The New Year is upon us. Now, I know we have every intention of eating healthier and making use of the gym membership we signed up for at the beginning of 2014, but let’s be realistic. The gym membership that’s been sitting idle for 9-12 month of 2014 will most likely continue to sit idle in this New Year. On that note, instead of setting an unlikely goal to pump out a few reps at the gym, let’s actually start pumping out some dollar signs.
Being as youthful as we all are, who wants to talk about planning financially for the future, right? Well, if you think about it, there is no better time to ready yourself for what’s to come, than right here in the now.
Let’s begin with our debt. I mean how’d we ever eat our way into this much debt in the first place? Well, I’ll tell you. It’s not because we set a budget for ourselves, but rather the lack thereof. We need to trim the credit waistline! Take a look at your weekly/bi-monthly income. Now, take a gander at your expenses for the month. Scary, huh? When it’s all written down, it can be a bit overwhelming and might involve taking a new route in your everyday jog, but it’s great information. If you find that writing it all down is too tedious for you, try giving yourself a weekly or monthly allowance. You are going to find that many of the layers of expenses weighing you down in debt are attributable to splurging and/or personal expenses. It’s about that time to control it. Decide what is necessary and what you can do without. The last thing you want is to be spreading yourself thin. I mean, who wants to feel like their squeezing themselves into a pair of jeans that fit nearly a week ago?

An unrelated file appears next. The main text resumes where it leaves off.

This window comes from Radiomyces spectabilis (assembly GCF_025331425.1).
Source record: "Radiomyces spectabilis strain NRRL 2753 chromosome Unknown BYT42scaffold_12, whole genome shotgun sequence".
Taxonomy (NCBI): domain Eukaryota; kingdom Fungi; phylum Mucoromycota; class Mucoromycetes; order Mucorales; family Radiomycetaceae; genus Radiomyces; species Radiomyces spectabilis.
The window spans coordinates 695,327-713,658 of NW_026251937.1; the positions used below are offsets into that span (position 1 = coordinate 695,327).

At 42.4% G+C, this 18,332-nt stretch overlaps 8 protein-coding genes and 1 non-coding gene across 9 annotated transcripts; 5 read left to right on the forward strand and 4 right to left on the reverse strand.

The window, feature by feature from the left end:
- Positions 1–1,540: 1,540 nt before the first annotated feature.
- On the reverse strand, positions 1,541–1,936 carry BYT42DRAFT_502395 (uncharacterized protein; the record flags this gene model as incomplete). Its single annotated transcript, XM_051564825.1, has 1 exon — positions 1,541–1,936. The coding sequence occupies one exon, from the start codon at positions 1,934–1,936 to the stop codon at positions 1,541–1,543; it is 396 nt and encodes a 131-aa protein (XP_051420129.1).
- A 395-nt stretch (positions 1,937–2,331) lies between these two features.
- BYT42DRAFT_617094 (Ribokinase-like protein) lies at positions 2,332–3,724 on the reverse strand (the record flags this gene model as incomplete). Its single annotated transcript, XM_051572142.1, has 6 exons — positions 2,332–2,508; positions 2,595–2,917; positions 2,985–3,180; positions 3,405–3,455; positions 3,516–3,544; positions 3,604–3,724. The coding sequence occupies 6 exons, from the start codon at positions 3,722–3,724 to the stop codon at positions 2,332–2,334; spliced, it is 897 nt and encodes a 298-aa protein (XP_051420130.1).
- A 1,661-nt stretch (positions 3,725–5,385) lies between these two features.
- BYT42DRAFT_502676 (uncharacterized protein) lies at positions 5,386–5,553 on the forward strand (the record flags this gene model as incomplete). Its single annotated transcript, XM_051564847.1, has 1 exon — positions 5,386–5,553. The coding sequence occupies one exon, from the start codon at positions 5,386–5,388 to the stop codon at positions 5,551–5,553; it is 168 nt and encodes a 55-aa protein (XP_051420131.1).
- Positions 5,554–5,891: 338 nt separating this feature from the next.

So, what about that 401k? Yes, I know I said we were youthful, BUT shouldn’t we all prepare? Have you ever heard people say that they are pleasantly plump? Well, I’d like to be pleasantly fit…at least financially fit to retire. In the end, when my fingers can’t take typing on a keyboard anymore and my eyes tear on queue at the thought of looking at another computer screen, I do not want to worry about having to work a part-time job so that I can keep my home. Take advantage of your employer’s offer to match your contribution (I mean helloooo, it’s FREE money!). If your current employer doesn’t provide an employer match perk that doesn’t mean you should call it quits. Take advantage of the retirement plan you’re being offered. You are basically forcing yourself to put away money for YOU. Put as much of your paycheck towards retirement as you can (4-5% is a great start). If you haven’t the slightest clue where your retirement should be to be considered fit, there are plenty of personal trainers out there ready and willing to help. Get in contact with a financial advisor, so that you can develop a better idea of where your retirement savings need to be to support you.